On four of the hottest days in 2016, director and writer Richard Gorodecky took a film crew into some of the hardest estates in our capital and shot his story; Little Shit. A short film, about the harsh reality of living in the margins, Paul (Badger Skelton) plays a role that is both sensitive and fuelled with anger, Paul finds solace in nature, a natural sanctuary, hidden along the canal paths and brown sites of London.
If I learnt one thing over those four days, directing is a balance, in one hand you have a vision, and in the other you have the guiding arm to take your actors there, as tender as the film is, the relationship between actor and director was a touching side that I didn’t expect. Yesterday Little Shit won best short film at the London Short Film Festival 2018. Watch the trailer here…https://littleshitfilm.com.
It was an absolute pleasure to spend time with Kevin Parr while he fished and talked about the landscape of Wallers Haven in Sussex. Kevin spent the day building up his swim confident in his choice which resulted in a wonderful tench. This film celebrates the camaraderie between friends, the banter, the early mornings, the landscape and the fishing. It coincides with the launch of Fallon’s Angler issue 11 which goes to press today. Sadly we delivered this one a little late but issue twelve is already under way and we aim to be back on track bringing issue twelve in the new year.
Fallon’s Angler has now launched a YouTube channel featuring all of our previous films plus a new one featuring Kevin Parr, The Last Tench of Summer. Kev has been a bit of a star, aside from being a very talented angler his knowledge of the flora and fauna is clearly shown and beautifully delivered in this film, so we are off again soon in search of an autumn species, please subscribe to the Fallons YouTube channel to keep up with our new films, better still buy the publication.
A short film written and narrated by Garrett Fallon of Fallon’s Angler, with music by Trevor Moss and Hannah Lou. A touching story about memory and the return to a place after a forty year absence, a place full of childhood dreams. This is not Garrett’s native Ireland but North Wales, and the Snowdonian lakes of Cregennan. Using his fathers rod and reel, Garrett searches for the wild brown trout.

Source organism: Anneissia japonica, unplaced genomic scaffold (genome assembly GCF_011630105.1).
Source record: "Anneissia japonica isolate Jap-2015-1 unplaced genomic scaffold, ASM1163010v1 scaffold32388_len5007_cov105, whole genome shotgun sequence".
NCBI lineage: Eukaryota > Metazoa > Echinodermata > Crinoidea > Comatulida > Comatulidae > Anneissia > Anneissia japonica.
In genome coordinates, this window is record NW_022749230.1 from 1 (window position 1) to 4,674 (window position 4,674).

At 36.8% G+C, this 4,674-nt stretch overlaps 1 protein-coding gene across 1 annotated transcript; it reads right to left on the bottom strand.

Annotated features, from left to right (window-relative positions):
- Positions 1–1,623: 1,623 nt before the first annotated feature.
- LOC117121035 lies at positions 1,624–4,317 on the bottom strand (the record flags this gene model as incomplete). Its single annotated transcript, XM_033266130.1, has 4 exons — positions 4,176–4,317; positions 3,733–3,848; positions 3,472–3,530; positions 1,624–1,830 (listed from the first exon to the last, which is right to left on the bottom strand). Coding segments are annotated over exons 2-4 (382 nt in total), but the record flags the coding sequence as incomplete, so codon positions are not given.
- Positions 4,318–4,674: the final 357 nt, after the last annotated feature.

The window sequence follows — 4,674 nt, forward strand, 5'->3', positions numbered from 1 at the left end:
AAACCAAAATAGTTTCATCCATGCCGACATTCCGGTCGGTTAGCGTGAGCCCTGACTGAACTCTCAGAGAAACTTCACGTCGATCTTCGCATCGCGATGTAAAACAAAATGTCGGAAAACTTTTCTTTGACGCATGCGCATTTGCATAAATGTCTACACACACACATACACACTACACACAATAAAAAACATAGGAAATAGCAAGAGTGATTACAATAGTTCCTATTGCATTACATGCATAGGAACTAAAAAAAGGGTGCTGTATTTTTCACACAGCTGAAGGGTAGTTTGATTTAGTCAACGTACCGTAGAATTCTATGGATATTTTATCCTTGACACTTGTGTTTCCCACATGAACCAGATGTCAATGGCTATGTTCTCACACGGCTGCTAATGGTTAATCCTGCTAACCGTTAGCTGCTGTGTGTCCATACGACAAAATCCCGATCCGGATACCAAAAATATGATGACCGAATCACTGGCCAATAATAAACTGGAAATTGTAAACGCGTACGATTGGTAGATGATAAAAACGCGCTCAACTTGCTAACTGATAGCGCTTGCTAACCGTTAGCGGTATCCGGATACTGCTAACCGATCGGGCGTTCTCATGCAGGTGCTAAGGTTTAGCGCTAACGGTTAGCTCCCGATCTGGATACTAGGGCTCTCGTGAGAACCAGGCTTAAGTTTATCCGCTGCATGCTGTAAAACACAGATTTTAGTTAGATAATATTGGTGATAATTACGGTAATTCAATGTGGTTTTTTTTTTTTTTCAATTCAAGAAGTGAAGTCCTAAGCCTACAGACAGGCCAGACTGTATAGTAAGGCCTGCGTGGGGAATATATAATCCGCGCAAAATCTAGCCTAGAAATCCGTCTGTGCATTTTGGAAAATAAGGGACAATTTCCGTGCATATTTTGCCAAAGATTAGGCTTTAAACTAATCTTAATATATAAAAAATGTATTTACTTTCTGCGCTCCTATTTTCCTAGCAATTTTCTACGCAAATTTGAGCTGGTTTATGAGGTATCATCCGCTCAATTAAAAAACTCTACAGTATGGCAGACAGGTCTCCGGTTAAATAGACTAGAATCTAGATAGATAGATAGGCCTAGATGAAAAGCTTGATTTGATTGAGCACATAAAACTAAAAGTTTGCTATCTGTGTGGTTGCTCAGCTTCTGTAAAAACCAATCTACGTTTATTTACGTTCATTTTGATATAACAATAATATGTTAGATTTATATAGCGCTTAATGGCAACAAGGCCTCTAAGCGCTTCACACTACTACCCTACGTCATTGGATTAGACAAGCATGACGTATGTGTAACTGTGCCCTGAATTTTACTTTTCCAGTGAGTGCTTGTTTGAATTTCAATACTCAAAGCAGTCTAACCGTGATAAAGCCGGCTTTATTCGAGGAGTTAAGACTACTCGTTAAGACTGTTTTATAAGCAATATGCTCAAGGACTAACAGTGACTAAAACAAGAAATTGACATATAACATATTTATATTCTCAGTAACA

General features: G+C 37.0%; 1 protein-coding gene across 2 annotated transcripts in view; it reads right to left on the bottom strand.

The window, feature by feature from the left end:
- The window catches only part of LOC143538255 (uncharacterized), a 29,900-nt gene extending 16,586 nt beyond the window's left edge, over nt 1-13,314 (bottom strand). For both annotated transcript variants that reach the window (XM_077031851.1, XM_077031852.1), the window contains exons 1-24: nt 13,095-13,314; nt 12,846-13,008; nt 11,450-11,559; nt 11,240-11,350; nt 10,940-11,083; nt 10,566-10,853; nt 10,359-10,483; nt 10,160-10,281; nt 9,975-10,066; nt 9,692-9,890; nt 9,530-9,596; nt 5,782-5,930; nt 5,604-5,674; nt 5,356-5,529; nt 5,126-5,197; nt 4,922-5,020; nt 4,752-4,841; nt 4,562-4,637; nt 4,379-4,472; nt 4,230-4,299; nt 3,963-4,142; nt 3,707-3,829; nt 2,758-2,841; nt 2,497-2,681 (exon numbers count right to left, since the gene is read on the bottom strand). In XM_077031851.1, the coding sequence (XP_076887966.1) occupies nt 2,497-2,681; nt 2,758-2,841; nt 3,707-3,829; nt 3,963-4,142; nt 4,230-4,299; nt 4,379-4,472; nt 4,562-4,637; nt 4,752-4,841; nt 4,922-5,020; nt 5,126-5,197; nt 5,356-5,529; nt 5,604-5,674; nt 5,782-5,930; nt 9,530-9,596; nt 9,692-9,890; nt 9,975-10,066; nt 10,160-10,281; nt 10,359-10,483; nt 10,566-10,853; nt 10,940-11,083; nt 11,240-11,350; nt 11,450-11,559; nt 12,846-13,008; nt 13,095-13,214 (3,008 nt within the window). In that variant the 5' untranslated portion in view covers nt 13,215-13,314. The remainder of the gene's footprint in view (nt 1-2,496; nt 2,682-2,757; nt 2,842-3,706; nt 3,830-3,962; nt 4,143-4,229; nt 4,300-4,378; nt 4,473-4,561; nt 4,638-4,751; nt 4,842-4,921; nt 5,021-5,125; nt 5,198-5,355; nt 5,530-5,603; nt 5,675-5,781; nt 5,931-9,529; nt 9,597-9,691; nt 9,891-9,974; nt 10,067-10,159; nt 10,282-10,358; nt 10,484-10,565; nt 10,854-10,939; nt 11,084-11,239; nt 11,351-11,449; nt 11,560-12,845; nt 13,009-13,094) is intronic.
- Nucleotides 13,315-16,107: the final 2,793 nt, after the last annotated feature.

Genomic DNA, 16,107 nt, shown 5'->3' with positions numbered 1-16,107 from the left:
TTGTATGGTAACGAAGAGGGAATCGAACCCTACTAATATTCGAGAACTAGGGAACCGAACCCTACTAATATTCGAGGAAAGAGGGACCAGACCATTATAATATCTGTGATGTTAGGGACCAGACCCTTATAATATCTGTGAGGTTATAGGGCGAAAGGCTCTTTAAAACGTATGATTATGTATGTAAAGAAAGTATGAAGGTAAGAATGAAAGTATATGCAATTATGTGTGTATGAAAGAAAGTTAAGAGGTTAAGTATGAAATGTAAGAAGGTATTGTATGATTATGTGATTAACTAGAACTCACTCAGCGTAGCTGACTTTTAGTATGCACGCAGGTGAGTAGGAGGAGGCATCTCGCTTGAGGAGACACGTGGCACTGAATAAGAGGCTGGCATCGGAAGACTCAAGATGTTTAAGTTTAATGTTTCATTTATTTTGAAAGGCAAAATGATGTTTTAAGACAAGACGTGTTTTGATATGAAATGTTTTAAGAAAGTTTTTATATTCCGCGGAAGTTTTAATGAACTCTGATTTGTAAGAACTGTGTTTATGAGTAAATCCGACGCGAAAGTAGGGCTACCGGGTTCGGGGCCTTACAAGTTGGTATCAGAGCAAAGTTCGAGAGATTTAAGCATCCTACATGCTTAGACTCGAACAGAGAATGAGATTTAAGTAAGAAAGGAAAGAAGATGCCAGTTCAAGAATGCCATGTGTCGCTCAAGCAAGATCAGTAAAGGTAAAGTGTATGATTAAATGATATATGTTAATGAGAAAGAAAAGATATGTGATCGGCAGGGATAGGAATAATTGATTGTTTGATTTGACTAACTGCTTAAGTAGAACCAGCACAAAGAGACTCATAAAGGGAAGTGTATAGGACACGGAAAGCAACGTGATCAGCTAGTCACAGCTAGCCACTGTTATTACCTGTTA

The last year has been an interesting one, I’ve taken off into the field with the aim to shoot video and stills for various projects, one re-accuring challenge is with Fallon’s Angler, it has been…well challenging. The beauty of modern technology is that everything is relatively compact and lightweight although some camera systems have now got smaller, glass is glass and it can still weigh a fair amount, the task of packing it down so that I can move freely on foot and keep in step with roving anglers is an art in itself. In the summer Fallon’s Angler set off by foot onto Dartmoor, I had to carry fishing gear, camera equipment, food, water, bedding and my house. I’m not one to weigh everything down to the last gramme but I made sure I took only the absolute essentials, my only luxury was a hip flask of Laphroig, the hip flask was given to me by my father, and if you knew him you would understand that this was to be the professional drinkers 10 oz version! Unusually the hip flask returned from Dartmoor with almost half of it’s content untouched.
Image courtesy of Bruno Vincent
On the Dartmoor trip I took a Fuji X Pro 1 mirrorless system with just two lenses a 16-55mm and a 55-200mm, I love this camera but it falls down when it comes to shooting video, the trip was a stills only shoot and the Canon had to stay at home. Below are a few shots that didn’t make the final edit and covered to black and white, the article for issue 7 included a mix of colour and black and white.